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[Lzip-bug] Tarlz 0.3 released

From: Antonio Diaz Diaz
Subject: [Lzip-bug] Tarlz 0.3 released
Date: Thu, 22 Mar 2018 13:06:43 +0100
User-agent: Mozilla/5.0 (X11; U; Linux i586; en-US; rv: Gecko/20110420 SeaMonkey/2.0.14

I am pleased to announce the release of tarlz 0.3.

Tarlz is a small and simple implementation of the tar archiver. By default tarlz creates, lists and extracts archives in the 'ustar' format compressed with lzip on a per file basis. Tarlz can append files to the end of such compressed archives.

Each tar member is compressed in its own lzip member, as well as the end-of-file blocks. This same method works for any tar format (gnu, ustar, posix) and is fully backward compatible with standard tar tools like GNU tar, which treat the resulting multimember tar.lz archive like any other tar.lz archive.

Tarlz can create tar archives with four levels of compression granularity; per file, per directory, appendable solid, and solid.

Tarlz is intended as a showcase project for the maintainers of real tar programs to evaluate the format and perhaps implement it in their tools.

The diagram below shows the correspondence between tar members (formed by a header plus optional data) in the tar archive and lzip members in the resulting multimember tar.lz archive:

| header | data | header | data | header | data |   eof  |

|     member    |     member    |     member    | member |

Of course, compressing each file (or each directory) individually is less efficient than compressing the whole tar archive, but it has the following advantages:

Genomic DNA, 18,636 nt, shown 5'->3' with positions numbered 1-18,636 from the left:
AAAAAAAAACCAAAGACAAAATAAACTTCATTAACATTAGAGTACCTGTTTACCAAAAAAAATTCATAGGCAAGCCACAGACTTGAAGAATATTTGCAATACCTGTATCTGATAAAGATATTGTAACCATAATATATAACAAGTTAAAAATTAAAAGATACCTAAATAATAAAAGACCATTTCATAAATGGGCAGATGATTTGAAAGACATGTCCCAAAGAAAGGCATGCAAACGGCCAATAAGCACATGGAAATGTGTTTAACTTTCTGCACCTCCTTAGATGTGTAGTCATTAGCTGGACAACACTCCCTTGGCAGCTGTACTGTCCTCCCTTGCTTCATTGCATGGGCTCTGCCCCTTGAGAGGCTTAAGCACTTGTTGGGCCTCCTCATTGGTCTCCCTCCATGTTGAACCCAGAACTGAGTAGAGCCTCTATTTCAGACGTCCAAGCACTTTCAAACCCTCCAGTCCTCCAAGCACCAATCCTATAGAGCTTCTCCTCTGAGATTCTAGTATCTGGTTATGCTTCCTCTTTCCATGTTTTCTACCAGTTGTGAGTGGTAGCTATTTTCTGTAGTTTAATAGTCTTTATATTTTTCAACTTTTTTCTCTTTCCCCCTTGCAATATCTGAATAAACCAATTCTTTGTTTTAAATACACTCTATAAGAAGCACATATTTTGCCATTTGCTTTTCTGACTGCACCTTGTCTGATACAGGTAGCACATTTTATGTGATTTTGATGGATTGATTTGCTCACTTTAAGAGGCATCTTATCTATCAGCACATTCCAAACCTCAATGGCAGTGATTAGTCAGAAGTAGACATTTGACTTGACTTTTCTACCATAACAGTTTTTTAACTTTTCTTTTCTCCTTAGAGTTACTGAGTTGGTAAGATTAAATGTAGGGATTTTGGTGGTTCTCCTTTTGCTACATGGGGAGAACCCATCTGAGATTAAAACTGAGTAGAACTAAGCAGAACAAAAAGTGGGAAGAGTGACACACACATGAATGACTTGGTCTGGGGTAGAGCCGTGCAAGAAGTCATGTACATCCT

* The resulting multimember tar.lz archive can be decompressed in parallel with plzip, multiplying the decompression speed.

* New members can be appended to the archive (by removing the eof member) just like to an uncompressed tar archive.

* It is a safe posix-style backup format. In case of corruption, tarlz can extract all the undamaged members from the tar.lz archive, skipping over the damaged members, just like the standard (uncompressed) tar. Moreover, lziprecover can be used to recover at least part of the contents of the damaged members.

* A multimember tar.lz archive is usually smaller than the corresponding solidly compressed tar.gz archive, except when individually compressing files smaller than about 32 KiB.

The homepage is at http://www.nongnu.org/lzip/tarlz.html

An online manual for tarlz can be found at http://www.nongnu.org/lzip/manual/tarlz_manual.html

The sources can be downloaded from http://download.savannah.gnu.org/releases/lzip/tarlz/tarlz-0.3.tar.lz

The sha256sum is:
a7fca2603f26ebc73026fae911a0cf648eb0807468b4a7d4bd56e970d528719c tarlz-0.3.tar.lz

Changes in version 0.3:

  * The project has been renamed to 'tarlz' from 'pmtar' (Poor Man's Tar).

  * The option '-C, --directory', has been added.

* Lzip compression of individual members at archive creation has been implemented.

* The option '-r, --append', has been added. It can append new members to a multimember compressed archive.

  * The options '--owner' and '--group' have been added.

* The options '--asolid', '--dsolid' and '--solid' have been added. They tell tarlz to create an (appendable) (per directory) solidly compressed archive.

  * Transparent decompression of the archive has been implemented.

* Skipping over damaged members (compressed or uncompressed) on archive list or extraction has been implemented.

  * Recursive extraction/listing of directories has been implemented.

  * Verbose extract/list output has been implemented.

  * An info manual has been added.

Please send bug reports and suggestions to address@hidden

Antonio Diaz, tarlz author and maintainer.

If you are distributing software in xz format, please consider using lzip instead. See http://www.nongnu.org/lzip/lzip_benchmark.html#xz1 and http://www.nongnu.org/lzip/xz_inadequate.html

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